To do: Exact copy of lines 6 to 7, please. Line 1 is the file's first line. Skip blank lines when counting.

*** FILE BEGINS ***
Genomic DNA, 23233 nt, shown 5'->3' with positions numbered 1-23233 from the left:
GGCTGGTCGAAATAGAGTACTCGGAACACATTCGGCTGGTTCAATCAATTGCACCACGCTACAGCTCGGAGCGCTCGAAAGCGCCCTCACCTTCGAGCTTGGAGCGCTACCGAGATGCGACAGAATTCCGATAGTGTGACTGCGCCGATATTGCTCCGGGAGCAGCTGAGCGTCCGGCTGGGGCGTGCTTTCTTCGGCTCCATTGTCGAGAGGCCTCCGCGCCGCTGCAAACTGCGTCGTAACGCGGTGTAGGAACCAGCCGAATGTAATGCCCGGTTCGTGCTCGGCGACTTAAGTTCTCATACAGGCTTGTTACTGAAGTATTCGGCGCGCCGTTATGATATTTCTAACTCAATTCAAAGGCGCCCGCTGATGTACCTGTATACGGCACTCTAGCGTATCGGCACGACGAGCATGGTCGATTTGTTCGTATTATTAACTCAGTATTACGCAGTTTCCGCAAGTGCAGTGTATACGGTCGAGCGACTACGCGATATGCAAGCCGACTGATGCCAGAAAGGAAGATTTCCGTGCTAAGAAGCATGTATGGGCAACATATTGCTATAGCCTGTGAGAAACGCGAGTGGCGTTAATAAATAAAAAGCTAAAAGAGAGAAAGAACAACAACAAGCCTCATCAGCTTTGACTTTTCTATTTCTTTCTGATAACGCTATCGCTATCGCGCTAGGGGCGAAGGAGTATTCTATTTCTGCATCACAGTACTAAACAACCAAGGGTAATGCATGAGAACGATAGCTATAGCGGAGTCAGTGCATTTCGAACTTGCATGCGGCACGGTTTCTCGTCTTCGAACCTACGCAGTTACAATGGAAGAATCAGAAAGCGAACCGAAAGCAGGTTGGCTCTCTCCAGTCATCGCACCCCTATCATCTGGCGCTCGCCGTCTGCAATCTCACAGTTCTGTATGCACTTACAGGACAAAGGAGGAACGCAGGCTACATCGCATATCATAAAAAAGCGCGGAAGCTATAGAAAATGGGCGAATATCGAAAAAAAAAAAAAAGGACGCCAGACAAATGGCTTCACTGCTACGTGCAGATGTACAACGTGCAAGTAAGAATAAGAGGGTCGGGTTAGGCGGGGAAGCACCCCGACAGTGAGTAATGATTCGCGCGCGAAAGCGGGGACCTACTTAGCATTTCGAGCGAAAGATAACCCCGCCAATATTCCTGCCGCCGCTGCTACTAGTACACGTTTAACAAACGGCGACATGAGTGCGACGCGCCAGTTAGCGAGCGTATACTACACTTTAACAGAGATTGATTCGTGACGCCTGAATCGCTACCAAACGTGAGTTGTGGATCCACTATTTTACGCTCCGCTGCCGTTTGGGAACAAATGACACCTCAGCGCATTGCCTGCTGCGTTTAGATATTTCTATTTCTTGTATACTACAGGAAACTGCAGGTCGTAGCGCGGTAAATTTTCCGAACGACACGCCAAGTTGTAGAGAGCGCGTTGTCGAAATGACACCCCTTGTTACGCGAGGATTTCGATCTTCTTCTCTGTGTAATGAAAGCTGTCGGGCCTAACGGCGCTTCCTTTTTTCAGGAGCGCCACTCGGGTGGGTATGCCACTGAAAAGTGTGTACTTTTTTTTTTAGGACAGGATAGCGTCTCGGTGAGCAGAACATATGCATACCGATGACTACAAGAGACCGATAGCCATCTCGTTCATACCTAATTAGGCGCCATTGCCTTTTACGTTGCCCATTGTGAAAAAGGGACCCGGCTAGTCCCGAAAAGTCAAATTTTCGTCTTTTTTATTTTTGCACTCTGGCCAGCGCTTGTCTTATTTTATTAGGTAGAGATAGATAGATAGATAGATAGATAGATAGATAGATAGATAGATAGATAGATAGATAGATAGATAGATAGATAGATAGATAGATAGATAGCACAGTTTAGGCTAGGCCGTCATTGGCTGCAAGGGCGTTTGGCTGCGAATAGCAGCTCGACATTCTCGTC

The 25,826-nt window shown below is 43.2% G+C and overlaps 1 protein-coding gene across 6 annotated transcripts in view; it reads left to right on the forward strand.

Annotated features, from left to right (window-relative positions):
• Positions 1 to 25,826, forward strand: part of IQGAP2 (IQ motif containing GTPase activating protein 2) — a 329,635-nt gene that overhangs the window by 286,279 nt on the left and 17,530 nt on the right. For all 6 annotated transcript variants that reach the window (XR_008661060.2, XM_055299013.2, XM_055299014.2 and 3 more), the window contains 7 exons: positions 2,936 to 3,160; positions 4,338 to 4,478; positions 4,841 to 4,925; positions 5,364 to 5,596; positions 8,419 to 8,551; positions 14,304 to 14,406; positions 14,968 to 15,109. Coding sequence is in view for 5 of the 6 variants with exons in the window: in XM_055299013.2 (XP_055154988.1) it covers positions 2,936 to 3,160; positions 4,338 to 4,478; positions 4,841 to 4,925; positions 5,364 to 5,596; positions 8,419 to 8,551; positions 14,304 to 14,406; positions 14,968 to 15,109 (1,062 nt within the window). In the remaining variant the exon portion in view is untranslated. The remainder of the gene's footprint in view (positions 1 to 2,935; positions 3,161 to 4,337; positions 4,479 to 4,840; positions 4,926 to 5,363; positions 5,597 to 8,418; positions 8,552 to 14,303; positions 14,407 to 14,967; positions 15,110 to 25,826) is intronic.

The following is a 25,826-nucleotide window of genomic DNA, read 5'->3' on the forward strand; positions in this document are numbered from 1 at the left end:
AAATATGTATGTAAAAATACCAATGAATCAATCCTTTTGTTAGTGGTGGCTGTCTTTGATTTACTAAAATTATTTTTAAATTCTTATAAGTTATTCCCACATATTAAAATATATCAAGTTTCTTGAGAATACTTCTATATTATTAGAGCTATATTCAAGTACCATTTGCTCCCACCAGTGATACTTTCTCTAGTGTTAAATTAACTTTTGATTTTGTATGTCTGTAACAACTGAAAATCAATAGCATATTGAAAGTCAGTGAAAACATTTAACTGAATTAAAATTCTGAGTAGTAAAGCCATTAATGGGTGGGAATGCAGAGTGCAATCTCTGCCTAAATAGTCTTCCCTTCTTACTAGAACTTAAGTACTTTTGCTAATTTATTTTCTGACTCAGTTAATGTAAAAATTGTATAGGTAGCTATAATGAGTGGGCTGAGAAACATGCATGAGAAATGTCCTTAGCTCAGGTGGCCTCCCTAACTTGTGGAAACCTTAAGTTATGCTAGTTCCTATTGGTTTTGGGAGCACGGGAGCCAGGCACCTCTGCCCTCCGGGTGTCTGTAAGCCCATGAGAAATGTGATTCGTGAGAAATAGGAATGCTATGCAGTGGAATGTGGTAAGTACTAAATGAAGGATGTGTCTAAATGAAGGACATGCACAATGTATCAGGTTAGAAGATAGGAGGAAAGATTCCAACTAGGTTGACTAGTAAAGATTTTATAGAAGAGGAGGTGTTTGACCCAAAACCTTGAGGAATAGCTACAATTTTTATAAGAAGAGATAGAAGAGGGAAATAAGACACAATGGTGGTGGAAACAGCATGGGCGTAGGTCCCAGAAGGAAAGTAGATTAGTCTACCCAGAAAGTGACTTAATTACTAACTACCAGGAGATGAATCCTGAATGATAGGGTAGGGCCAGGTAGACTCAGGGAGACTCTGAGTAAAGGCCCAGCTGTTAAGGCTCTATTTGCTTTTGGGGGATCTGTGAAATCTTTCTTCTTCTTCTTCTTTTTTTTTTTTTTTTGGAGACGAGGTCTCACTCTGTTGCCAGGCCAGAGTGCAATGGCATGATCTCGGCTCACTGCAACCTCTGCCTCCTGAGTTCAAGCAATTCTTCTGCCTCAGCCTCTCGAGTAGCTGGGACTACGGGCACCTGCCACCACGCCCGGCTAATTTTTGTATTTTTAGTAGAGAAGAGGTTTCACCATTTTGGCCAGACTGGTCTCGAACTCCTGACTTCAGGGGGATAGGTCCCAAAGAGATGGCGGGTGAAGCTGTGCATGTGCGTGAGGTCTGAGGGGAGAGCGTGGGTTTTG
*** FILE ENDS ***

The following is a 25,826-nucleotide window of genomic DNA, read 5'->3' on the forward strand; positions in this document are numbered from 1 at the left end:
AAATATGTATGTAAAAATACCAATGAATCAATCCTTTTGTTAGTGGTGGCTGTCTTTGATTTACTAAAATTATTTTTAAATTCTTATAAGTTATTCCCACATATTAAAATATATCAAGTTTCTTGAGAATACTTCTATATTATTAGAGCTATATTCAAGTACCATTTGCTCCCACCAGTGATACTTTCTCTAGTGTTAAATTAACTTTTGATTTTGTATGTCTGTAACAACTGAAAATCAATAGCATATTGAAAGTCAGTGAAAACATTTAACTGAATTAAAATTCTGAGTAGTAAAGCCATTAATGGGTGGGAATGCAGAGTGCAATCTCTGCCTAAATAGTCTTCCCTTCTTACTAGAACTTAAGTACTTTTGCTAATTTATTTTCTGACTCAGTTAATGTAAAAATTGTATAGGTAGCTATAATGAGTGGGCTGAGAAACATGCATGAGAAATGTCCTTAGCTCAGGTGGCCTCCCTAACTTGTGGAAACCTTAAGTTATGCTAGTTCCTATTGGTTTTGGGAGCACGGGAGCCAGGCACCTCTGCCCTCCGGGTGTCTGTAAGCCCATGAGAAATGTGATTCGTGAGAAATAGGAATGCTATGCAGTGGAATGTGGTAAGTACTAAATGAAGGATGTGTCTAAATGAAGGACATGCACAATGTATCAGGTTAGAAGATAGGAGGAAAGATTCCAACTAGGTTGACTAGTAAAGATTTTATAGAAGAGGAGGTGTTTGACCCAAAACCTTGAGGAATAGCTACAATTTTTATAAGAAGAGATAGAAGAGGGAAATAAGACACAATGGTGGTGGAAACAGCATGGGCGTAGGTCCCAGAAGGAAAGTAGATTAGTCTACCCAGAAAGTGACTTAATTACTAACTACCAGGAGATGAATCCTGAATGATAGGGTAGGGCCAGGTAGACTCAGGGAGACTCTGAGTAAAGGCCCAGCTGTTAAGGCTCTATTTGCTTTTGGGGGATCTGTGAAATCTTTCTTCTTCTTCTTCTTTTTTTTTTTTTTTTGGAGACGAGGTCTCACTCTGTTGCCAGGCCAGAGTGCAATGGCATGATCTCGGCTCACTGCAACCTCTGCCTCCTGAGTTCAAGCAATTCTTCTGCCTCAGCCTCTCGAGTAGCTGGGACTACGGGCACCTGCCACCACGCCCGGCTAATTTTTGTATTTTTAGTAGAGAAGAGGTTTCACCATTTTGGCCAGACTGGTCTCGAACTCCTGACTTCAGGGGGATAGGTCCCAAAGAGATGGCGGGTGAAGCTGTGCATGTGCGTGAGGTCTGAGGGGAGAGCGTGGGTTTTG